The Knowledge: Roll the dice and grab yourself a slice of Volkswagen Phaeton
Alex has been a road tester and motoring writer for more than 10 years, and has written on new, used and classic cars for What Car?, Autocar, The Daily Telegraph and PistonHeads, among many others.
As potentially terrifying ownership prospects go, the Volkswagen Phaeton is up there. The brainchild of the late Dr Ferdinand Piech, the man to whom much of Volkswagen’s modern success is credited, it was conceived to prove that Volkswagen could do much more than just churn out Golfs and Passats – and to test whether luxury car buyers would really take to the idea of one with a Volkswagen badge.
In the event, they didn’t. The Phaeton was something of a flop, and its lofty aims of establishing a Volkswagen-badged rival to cars like the BMW 7 Series and Mercedes S-Class came to naught. But that didn’t make the car a duffer. In fact, the many millions that Volkswagen poured into the Phaeton’s development resulted in a car that surpassed anyone’s expectations.
The Volkswagen Phaeton is also available in tasteful interior finishes (not shown here)
It was, for starters, beautifully put together. Inside, fit and finish was exemplary, and there were top-quality plastics, vast swathes of expensive leather and acres of wood trim throughout.
You could have your Phaeton with Volkswagen’s flagship W12 engine – the like of which you’d also find in the Bentley Continental GT – or a host of other options, including a V10 turbodiesel, a V8 petrol and both petrol and diesel V6s. Whichever you chose, you got enviable levels of refinement and comfort, and a host of toys.
For example, air suspension was standard, as were satellite navigation, those plush leather seats and climate control. The options list, meanwhile, was replete with high-tech gadgetry, some of which is still considered advanced today.
Underneath that tailgate lies the most beautifully crafted boot hinges you'll have ever seen
These days, of course, those toys can cause trouble. While Phaeton owners say it’s generally pretty reliable, it’s also massively complex and therefore costly to repair when it does go wrong. That having been said, it should be no more so in the grand scheme of things than the Mercs and BMWs it rivalled in its day.
Why you should buy one now?
If you’re prepared to put up with the costs involved in running one, a Phaeton currently looks like an extraordinary amount of car for the money. Prices, somewhat unbelievably, start at less than £2,000, though we’d steer clear of any car going for this sort of cash as it’ll likely have done big miles and be more than a little bit daggy.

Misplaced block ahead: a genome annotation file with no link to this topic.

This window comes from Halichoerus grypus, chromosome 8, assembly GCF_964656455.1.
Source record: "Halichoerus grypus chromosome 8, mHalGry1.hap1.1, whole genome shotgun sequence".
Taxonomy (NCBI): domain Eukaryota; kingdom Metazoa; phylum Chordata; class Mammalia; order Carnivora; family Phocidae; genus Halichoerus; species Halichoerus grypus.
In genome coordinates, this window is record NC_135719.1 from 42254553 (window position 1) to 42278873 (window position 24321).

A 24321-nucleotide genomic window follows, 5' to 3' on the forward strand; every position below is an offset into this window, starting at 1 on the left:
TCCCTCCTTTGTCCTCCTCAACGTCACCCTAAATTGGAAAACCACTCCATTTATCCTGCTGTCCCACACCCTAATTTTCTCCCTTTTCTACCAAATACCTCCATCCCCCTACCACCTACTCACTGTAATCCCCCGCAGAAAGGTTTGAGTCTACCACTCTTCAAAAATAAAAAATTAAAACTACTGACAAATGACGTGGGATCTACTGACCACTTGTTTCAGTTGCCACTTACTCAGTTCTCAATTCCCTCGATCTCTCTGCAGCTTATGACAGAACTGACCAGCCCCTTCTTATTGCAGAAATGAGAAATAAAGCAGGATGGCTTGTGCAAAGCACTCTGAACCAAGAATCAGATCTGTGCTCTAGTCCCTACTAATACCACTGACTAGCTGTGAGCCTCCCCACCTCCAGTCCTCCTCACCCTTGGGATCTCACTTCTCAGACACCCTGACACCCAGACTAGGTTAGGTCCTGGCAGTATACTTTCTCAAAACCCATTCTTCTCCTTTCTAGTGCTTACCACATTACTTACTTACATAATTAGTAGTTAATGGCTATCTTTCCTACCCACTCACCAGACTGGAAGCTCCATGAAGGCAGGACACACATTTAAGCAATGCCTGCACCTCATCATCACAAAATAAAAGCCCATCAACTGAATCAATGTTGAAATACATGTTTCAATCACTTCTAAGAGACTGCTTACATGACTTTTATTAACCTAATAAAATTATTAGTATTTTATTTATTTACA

The Volkswagen Phaeton gets the palatial legroom expected of a large executive saloon
£3,000 should be enough to put you behind the wheel of a reasonable example with average miles, but expect to pay £4,000 to get a tidy, low-mileage car with evidence of sympathetic maintenance. A facelifted car dating from 2013 or thereabouts could cost you upwards of £10,000, though even at these higher prices, the Phaeton feels like a bit of a bargain compared with its luxury car rivals – look at how much you’d pay for a six-year-old S-Class, by comparison, and you’ll see what we mean.
What to look out for
As we’ve mentioned, the Phaeton has a good reputation for reliability, though it is expensive to fix, so if you’re serious about buying, we’d advise talking to a specialist first. Here are a few of the obvious things to watch out for, though:
V6 TDI cars have intake swirl flaps which can stop working, throwing up an engine management light; new manifolds are pricey from Volkswagen, but a much cheaper repair kit is now available.
Even the basic V6 diesel offers surging performance along with the best fuel economy in the range
The air suspension can throw up several issues, including sensor faults and punctured bags. Check the car sits level before you start the engine, and doesn’t sink when you turn the engine off.
Random electrical faults could point to a dodgy battery; Phaetons are heavy on their batteries so check the car starts fine, but also leave it in accessory mode for a bit first to see whether it asks you to ‘start engine’ – this could be a sign of a low battery, too.
The Phaeton's blown-up Passat body couldn't generate the cachet of the Mercedes S-Class it competed with
The wiring harness for the boot lid can become dislodged, frayed and even trapped between the lid and the rear screen, causing the screen to crack when you shut it, so check it looks intact and isn't about to fall apart.
V8-engined cars are the only Phaetons that require a cambelt change, and as you might expect, it doesn’t come cheap – you won’t get much change from £1,000.
Buy a good Phaeton with a comprehensive history, though, and it might be more reliable than you think. And if you set aside a bit of cash to deal with unexpected expenses, the joys of Phaeton ownership may well end up outweighing the costs.
Bring the freshness back
What new (to you) Phaeton is complete without a new-car scented Magic Tree air freshener to to remove the residue odours of whoever owned it previously.